Ideally, where would you locate one of the world’s largest renewable energy systems?
If you thought of the Northern Territory, give yourself an elephant stamp!
Not only is there plenty of space and consistent sunshine almost all year round, but the proximity to the massive population of South East Asia makes a very large project commercially viable.
Is this a real thing?
A company called Sun Cable is developing the world’s largest solar energy infrastructure, including a massive undersea cable to deliver energy from Darwin to Singapore.
The Australia-ASEAN Power Link (AAPL) will comprise of the world’s largest solar farm, the biggest battery storage facility yet built, and a 4,500km transmission system.
It promises not only cheaper electricity, but more reliable electricity supply and, of course, greener energy for places that have previously not had much access to that.
The ambitious project took a step forward last month (January 28th) when Sun Cable and the Northern Territory Government signed a Project Development Agreement.
It had already been given Commonwealth Government Major Project Status in July 2020.
The project includes a solar and storage precinct near Elliott, about 750km south of Darwin, high voltage direct current (HVDC) transmission connecting the precinct to the Darwin-Katherine Interconnected System (DKIS) and proposed Middle Arm Battery, and a HVDC submarine link to Singapore.
It’s slated as a 70-year, $22B project, due to commence construction in late 2023, with first electricity to Darwin by 2026 and Singapore from 2027.
The solar farm
The solar power plant Sun Cable is building aims to generate 10GW. The energy will be transmitted to a 30GWh battery storage facility, 150 times the size of South Australia’s Tesla Big Battery.
The site they have chosen is strategically positioned far enough south of Darwin to avoid most of the cloud cover that Darwin gets through the wet season, but on the railway and not too far from the Sturt Highway, which is important for the construction period, at least.
Among the backers of Sun Cable are Australian software billionaire Mike Cannon-Brookes and mining magnate Andrew ‘Twiggy’ Forrest.
“We have a rich energy export history and renewables is our next big step. We have the technology. We have the economics. And we have an opportunity to become a renewable energy superpower,” Cannon-Brookes said.
The submarine cable
Several High Voltage Direct Current (HVDC) cables will run from Darwin, through Indonesian waters, to Singapore. Each will be around 30 centimetres in diameter.
The fact that technology has now advanced to the point where transmission can be in direct current is what makes a project of this scale, covering such long distances, feasible (transmitting over distance in alternating current results in significant loss of energy).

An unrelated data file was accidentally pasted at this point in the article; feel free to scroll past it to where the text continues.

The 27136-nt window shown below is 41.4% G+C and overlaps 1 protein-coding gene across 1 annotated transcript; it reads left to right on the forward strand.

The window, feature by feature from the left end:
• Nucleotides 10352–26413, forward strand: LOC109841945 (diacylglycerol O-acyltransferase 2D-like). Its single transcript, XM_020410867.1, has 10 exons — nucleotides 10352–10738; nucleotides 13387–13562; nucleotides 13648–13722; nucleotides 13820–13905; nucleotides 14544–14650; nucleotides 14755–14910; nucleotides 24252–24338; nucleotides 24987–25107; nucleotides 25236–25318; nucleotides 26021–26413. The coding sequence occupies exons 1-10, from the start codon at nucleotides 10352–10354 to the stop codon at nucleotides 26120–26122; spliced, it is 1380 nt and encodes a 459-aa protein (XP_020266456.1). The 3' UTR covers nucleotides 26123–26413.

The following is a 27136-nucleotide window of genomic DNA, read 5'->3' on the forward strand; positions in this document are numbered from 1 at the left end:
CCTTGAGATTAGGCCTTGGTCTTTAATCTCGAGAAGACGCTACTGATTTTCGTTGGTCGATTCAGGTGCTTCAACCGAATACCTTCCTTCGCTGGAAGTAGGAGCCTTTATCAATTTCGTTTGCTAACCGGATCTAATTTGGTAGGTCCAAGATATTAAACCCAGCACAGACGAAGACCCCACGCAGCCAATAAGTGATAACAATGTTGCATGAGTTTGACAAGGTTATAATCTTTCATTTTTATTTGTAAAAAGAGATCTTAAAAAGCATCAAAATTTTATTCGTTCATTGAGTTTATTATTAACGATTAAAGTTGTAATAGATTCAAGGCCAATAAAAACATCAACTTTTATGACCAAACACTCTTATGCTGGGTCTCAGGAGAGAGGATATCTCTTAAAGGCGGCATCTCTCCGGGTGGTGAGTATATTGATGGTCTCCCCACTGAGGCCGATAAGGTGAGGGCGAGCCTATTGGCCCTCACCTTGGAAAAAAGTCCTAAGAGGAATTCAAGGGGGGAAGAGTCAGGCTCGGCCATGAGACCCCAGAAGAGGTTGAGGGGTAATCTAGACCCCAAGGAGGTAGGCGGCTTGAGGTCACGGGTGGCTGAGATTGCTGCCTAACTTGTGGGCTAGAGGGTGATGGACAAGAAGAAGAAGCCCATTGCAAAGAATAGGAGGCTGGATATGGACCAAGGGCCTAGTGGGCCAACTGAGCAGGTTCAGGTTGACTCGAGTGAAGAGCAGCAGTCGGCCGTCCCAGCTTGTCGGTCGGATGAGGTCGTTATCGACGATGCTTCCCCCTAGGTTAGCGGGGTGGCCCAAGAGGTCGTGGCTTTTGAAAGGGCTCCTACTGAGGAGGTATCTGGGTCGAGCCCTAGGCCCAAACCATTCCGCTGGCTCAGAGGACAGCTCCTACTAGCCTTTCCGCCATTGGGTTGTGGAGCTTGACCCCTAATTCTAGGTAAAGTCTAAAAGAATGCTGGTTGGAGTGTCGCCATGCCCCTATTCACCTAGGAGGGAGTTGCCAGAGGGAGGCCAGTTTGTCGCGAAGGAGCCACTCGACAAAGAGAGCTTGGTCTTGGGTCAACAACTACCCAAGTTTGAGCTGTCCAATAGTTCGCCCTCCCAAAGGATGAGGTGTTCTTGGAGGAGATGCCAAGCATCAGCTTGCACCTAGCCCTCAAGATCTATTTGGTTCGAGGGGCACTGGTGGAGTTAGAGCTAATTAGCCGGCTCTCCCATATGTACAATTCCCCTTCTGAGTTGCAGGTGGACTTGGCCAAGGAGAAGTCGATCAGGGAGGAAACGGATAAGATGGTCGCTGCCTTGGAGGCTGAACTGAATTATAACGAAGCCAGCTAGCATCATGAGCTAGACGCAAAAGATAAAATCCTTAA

The first phase was completed in late November, when the Guardian Geomatics vessel Offshore Guardian completed an 87-day operation to survey the proposed route through Australian waters.
According to the company’s report “the work scope consisted of 35,448 man-hours of multibeam (MBES), side scan sonar, sub-bottom profiler data, cone penetration tests (CPT) and core samples”.
The corresponding effort to survey Singaporean and Indonesian waters is due to get underway shortly.
The expected outcomes
There are a lot of positives for the Northern Territory, notably greater security of supply for Darwin, which has had reliability issues for some time.
By being able to offer greater reliability and lower prices, the NT expects to be able to attract industries that use a lot of power.
Sun Cable is also looking to provide cheaper electricity to remote communities which currently rely on diesel generators. The fact that it’s also greener electricity (most sources are better for the environment and the population than diesel) is an added advantage.
Once the undersea cables are in place, Sun Cable expects to be able to supply up to 20 per cent of Singapore’s energy needs. Singapore has a highly industrialised economy that currently relies on gas for around 95 per cent of its electricity generation.
And then …
Sun Cable thinks this project will be the first of many.
While Australia’s reliance on electricity is well established, the transition to a greater penetration of electricity is underway in earnest throughout much of the Indo-Pacific region. This means the opportunity to initially build the necessary infrastructure for renewables is significant.
Our nearest northern neighbour, Indonesia, is on the verge of cementing its place as the world’s fourth-largest economy.
It’s reasonable to expect that there will be opportunities for more such projects in the future.